Piers Plowman argues that good works are a necessary part of earning salvation, so those who fail to do good works are unworthy of being saved. This idea, which is foundational for the Catholic Church, appears in James 2:26, “For as the body without the spirit is dead, so faith without works is dead also.” Good works are a necessary part of salvation and go hand-in-hand with faith. The concept of good works became a significant point of argument in the sixteenth century, when a monk named Martin Luther argued that faith alone—not faith coupled with good works—was needed for salvation. This argument over faith and good works proved critical, and soon resulted in the outbreak of the Protestant Reformation. (Interestingly, early Protestants printed and distributed copies of Piers Plowman to reveal corruption in the Catholic Church and consequently support Protestantism. While it’s true that Piers Plowman highlights the corruption in the Church, on the point of good works, the poem is clearly aligned with the Catholic Church.) Throughout Piers Plowman, Langland shows his readers that refusing to do good works is unacceptable, as is doing good works out of obligation. Good works should flow from the heart and be an instrument for Christians to show their love for God and other people.
Good Works and Salvation ThemeTracker
Good Works and Salvation Quotes in Piers Plowman
I saw a tower on a hill-top, trimly built,
A deep dale beneath, a dungeon tower in it,
With ditches deep and dark and dreadful to look at.
A fair field full of folk I found between them,
Of human being of all sorts, the high and the low…
For James the gentle enjoined in his books
That faith without works is worse than nothing,
And as dead as a doornail unless the deed goes with it.
Faith without works is dead.
…I can find no pardon here—
Only, “Do well, and have well,” and God will have your soul.
And “Do evil, and have evil,” and hope nothing else
But that after your death-day the Devil will have your soul.
Do-Well…and Do-Better and Do-Best the third
Are three fair virtues and are not far to find.
Whoever is meek of his mouth, mild of his speech,
True of his tongue and of his two hands,
And through his labor or his land earns his livelihood,
…Do-Well is with him.
Do-Better does the same, but he does much more.
He’s lowly as a lamb, lovely of speech;
…he helps where there’s need
…Do-Best is above both and bears a bishop’s crozier
That has a hook at one end to hold men in good lives.
A spike is on that staff to shove down the wicked…
Do-Well, my dear sir, is to do as law teaches,
To behave lovingly and humbly and harm no person;
But to love and to lend aid, believe me, that’s Do-Better;
To protect and provide for people young and old,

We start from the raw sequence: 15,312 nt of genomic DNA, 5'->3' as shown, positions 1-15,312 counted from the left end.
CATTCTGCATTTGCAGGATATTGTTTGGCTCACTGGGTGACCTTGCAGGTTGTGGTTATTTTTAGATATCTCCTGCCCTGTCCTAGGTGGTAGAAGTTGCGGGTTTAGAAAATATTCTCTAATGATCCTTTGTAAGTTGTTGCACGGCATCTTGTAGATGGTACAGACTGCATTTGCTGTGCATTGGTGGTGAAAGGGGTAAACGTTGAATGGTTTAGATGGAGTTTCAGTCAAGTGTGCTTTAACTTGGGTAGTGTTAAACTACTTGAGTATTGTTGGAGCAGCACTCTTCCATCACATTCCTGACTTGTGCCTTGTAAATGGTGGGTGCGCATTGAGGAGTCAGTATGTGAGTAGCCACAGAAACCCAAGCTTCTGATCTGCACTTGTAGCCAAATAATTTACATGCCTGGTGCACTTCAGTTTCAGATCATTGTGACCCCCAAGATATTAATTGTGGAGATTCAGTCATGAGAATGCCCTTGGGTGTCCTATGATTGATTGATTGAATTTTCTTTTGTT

To heal them and to help them, is Do-Best of all.
And let folk of all factions, whether friends or enemies,
Love each other and help each other as they would themselves.
Whoever lends no help loves not, the Lord knows the truth,
And he commands every creature to conform himself to love
Other Christians as himself and his enemies as well.
For whoever hates us it’s our merit to love.
Just as the plumes of the peacock impede him in his flight,
So there is an impediment in possession of pennies and nobles
To all those who hold on to them until their tails are plucked.
And though the rich man repent then and start to rue the time
That he ever gathered such a great amount and gave away so little,
His language will sound in our Lord’s ear like a magpie’s chattering.
“All these clerks,” I declared then, “that believe in Christ’s teaching,
Say in their sermons that neither Saracens nor Jews
Nor any creature of Christ’s likeness can be saved without Christendom.”
“Contra!” exclaimed Imaginative…
…“Salvabitur vix Justus in die judicii;
Disce…doce, dilige inimicos.
Disce and Do-Well, doce and Do-Better, dilige and Do-Best:
I learned this from a lover once—Love was her name.
“With words and with works,” she said, “and will of your heart,
…learn to love, for the Lord of Heaven’s sake,
Your enemy in every way even as you love yourself.”
Therefore by color nor by clergy, you’ll never come to know him,
Neither through words nor works, but through will alone,
And no clerk knows that, nor creature on earth
But Piers the Plowman, Petrus id est Christus.
This Jesus…when he was just a boy,
Turned water into wine, as holy words relate.
And there God of his grace began to Do-Well.
…And when he’d grown more mature…
…fed with two fishes and with five loaves
Near-famished folk, more than five thousand.
Then he comforted those full of care and acquired a greater name
Which was Do-Better...